“I done what I done for my own pure-D satisfaction” (Weltry 53).  In the end Beckwith is apathetic towards the outcome, merely contented by the consolation of his act upon his ideas and views. “On the TV and in the Papers, they don’t know but half of it. They know who Roland Summers was without knowing who I am. His face was in front of the public before I got rid of him, and after I got rid of him there it is again—the same picture. And none of me” (Weltry 55). Although it is hard to empathize with Beckwith, an understanding of the conflict at the root of his action is gained through Weltry’s story.

Friday, October 1, 2010

Post Two: Question Two

In chapter one of “The Art of Protest” by T.V. Reed, we are introduced to the concept of music’s involvement in the Civil Right’s Movement. In the opening remarks on the subject Reed says, “While many black cultural forms contributed to the civil rights movement, most participants and most analysts agree that music was the key force in shaping, spreading, and sustaining the movement’s culture and through culture its politics” (Reed 13). Also contained within Reed’s chapter is an introduction to the decentralized aspect of the civil rights movement in contrast to the “myth” of centralized efforts of the civil rights movement (Reed 12). This leads into the explanations of the effects of music in the civil rights movement. According to Reed, “no greater cultural force played a greater role at all levels of struggle than what became known as the “freedom songs’.” In essence, Reed argues that the sustaining and unifying abilities of music were critical to the organization of the movement into more cohesive groups that were potent in protest and ultimately in enacting change. “Singing proved to have wide appeal across class, regional, generational, gender, and other wide differences” (Reed 13).
            Music therefore is a cultural force that brings people together and unifies them in a political or ideological cause and thus an integral part to the civil rights movement. Within the civil rights movement, music was used in several ways. As mentioned before, the cohesive factor of music was integral to the movement. In other ways music helped bring out leaders in a group and encouraging others to join the crusade. Contained within the many “freedom songs” of the civil rights movement was the ideological and political message contained in the words of the song. This was of great importance in conveying to blacks and their communities the message and meaning of the movement and why they should take part. Reed goes further in explaining the importance of music by stating; “it was also the perfect tool for organizing communities that were for the most part deeply rooted in oral cultural tradition” (Reed13).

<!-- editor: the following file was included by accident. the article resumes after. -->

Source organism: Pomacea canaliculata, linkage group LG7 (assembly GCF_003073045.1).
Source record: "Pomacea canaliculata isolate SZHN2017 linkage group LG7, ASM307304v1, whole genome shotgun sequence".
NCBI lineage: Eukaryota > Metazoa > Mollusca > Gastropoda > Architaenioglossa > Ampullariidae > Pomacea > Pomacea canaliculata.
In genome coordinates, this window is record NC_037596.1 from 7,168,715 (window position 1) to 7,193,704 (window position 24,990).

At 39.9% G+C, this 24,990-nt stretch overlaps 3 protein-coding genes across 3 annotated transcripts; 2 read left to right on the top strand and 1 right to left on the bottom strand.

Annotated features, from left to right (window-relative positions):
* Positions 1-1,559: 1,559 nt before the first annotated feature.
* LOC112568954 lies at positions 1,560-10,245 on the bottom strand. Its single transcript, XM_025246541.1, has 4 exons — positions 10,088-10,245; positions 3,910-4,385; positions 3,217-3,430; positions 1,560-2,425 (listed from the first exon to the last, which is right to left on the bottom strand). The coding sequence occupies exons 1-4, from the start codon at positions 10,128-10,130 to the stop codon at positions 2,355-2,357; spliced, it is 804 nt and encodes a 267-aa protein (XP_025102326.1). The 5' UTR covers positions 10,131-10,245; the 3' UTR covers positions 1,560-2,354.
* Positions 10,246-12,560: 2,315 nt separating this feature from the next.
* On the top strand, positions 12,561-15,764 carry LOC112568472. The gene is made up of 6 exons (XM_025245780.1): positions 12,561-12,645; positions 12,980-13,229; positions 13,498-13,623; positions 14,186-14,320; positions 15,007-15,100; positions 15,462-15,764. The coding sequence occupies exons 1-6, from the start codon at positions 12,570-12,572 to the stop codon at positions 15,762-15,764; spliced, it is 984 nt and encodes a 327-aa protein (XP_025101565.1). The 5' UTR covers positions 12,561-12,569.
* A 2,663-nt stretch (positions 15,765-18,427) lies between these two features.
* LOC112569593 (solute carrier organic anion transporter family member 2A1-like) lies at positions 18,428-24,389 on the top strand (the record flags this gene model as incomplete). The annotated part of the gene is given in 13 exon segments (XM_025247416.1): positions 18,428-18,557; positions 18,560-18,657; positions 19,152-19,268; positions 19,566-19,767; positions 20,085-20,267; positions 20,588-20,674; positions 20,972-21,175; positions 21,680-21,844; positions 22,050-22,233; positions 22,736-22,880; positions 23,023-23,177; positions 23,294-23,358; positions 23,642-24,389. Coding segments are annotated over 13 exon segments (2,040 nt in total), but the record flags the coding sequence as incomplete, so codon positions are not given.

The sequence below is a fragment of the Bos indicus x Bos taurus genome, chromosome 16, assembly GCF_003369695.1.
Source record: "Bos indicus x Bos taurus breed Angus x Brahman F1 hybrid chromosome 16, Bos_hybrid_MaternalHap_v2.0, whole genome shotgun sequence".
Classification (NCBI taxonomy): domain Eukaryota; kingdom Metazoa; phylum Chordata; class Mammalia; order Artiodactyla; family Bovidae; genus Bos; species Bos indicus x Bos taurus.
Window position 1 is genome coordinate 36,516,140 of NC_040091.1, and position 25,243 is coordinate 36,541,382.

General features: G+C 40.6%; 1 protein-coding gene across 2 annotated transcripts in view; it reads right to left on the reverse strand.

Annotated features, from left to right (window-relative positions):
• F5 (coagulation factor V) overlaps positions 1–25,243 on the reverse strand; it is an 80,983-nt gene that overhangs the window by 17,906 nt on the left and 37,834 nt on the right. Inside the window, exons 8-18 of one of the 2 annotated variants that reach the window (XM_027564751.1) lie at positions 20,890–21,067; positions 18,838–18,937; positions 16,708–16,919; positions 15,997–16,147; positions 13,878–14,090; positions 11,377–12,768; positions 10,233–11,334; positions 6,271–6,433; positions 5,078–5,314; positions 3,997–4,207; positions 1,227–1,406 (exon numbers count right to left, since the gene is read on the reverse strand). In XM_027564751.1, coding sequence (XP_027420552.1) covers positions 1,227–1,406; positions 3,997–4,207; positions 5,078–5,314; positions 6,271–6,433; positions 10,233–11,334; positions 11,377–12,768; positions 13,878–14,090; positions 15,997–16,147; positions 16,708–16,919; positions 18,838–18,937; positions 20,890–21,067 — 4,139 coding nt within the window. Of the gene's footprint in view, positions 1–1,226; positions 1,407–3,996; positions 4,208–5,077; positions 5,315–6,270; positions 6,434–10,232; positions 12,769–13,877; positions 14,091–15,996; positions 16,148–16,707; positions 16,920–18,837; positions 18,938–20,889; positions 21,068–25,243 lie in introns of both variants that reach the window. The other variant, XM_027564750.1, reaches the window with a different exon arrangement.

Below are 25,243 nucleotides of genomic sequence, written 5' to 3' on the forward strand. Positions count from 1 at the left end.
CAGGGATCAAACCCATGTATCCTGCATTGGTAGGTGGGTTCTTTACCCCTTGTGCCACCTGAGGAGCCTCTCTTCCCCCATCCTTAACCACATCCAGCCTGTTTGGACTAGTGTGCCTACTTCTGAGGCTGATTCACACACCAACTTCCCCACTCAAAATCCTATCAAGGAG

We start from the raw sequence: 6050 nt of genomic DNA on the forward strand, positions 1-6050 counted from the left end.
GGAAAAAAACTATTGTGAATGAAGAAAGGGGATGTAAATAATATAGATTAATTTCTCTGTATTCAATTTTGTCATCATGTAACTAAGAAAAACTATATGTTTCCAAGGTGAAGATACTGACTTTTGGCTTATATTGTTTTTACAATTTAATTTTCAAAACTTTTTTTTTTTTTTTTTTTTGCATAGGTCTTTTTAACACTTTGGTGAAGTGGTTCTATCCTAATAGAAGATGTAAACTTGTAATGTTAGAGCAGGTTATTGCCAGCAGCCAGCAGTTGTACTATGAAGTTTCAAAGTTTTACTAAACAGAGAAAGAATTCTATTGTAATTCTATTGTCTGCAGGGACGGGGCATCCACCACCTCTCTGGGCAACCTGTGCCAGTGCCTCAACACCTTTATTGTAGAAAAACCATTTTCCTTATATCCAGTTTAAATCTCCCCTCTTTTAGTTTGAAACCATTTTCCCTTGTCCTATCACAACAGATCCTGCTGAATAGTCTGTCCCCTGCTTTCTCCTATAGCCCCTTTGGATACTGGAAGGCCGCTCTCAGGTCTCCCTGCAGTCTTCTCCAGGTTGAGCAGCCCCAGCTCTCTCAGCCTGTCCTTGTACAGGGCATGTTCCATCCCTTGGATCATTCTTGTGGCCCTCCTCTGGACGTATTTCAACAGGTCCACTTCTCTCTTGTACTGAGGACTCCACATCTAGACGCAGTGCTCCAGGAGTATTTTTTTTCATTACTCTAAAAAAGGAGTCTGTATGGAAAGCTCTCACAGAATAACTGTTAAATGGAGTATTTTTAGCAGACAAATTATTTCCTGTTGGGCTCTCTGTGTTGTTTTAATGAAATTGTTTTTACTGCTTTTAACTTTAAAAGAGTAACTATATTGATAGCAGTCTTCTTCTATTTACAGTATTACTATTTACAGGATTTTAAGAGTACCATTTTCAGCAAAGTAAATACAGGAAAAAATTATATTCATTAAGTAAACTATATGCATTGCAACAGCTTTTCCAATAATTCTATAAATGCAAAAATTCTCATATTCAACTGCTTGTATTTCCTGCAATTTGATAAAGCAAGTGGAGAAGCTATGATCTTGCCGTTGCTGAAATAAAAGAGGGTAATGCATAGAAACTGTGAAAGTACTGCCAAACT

Music readily conveys the aspects that Reed argues were vital in the civil rights movement. Music moves people as if it were itself alive. When meaning is conveyed alongside the compelling sounds of music, a much more effective delivery of that meaning is achieved. This is what happened with the use of music during the Civil Rights movement in the cases of sit-downs, boycotts, and jailing of protesters. In many ways this mode of communication can deliver the thoughts and ideas of any ideological movement. Many songs are sung in war as a way of motivating soldiers as they go off to battle. Songs such as John Browns Body, were sung by Union soldiers during the Civil War and conveyed the ideas they were fighting for and unity in achieving victory. Similarly, many songs were composed in the 1960s in protest of the war in Vietnam. Personally, I have come across many different uses of music. Growing up in a traditional Christian family, I have come to listen to a lot of music pertaining to the values, ideals, and messages of the composers, most of which held Judeo-Christian values like my family. Growing up, I found music, which gave me a sense of belonging. I tended to listen to groups that were listened especially by my friends as a sort of way of creating a community and a sense of commonality. Essential things when one needs to be organize and mobilize people toward a goal such as the civil rights movement. At other times I have found the lyrics of other musical acts, such as Anti-flag, a band that attacks the politics of America and believes that capitalism is evil, of insight and potency in conveying ideas to its listeners. At the end of the day, music is the means to an end, according to the appropriator.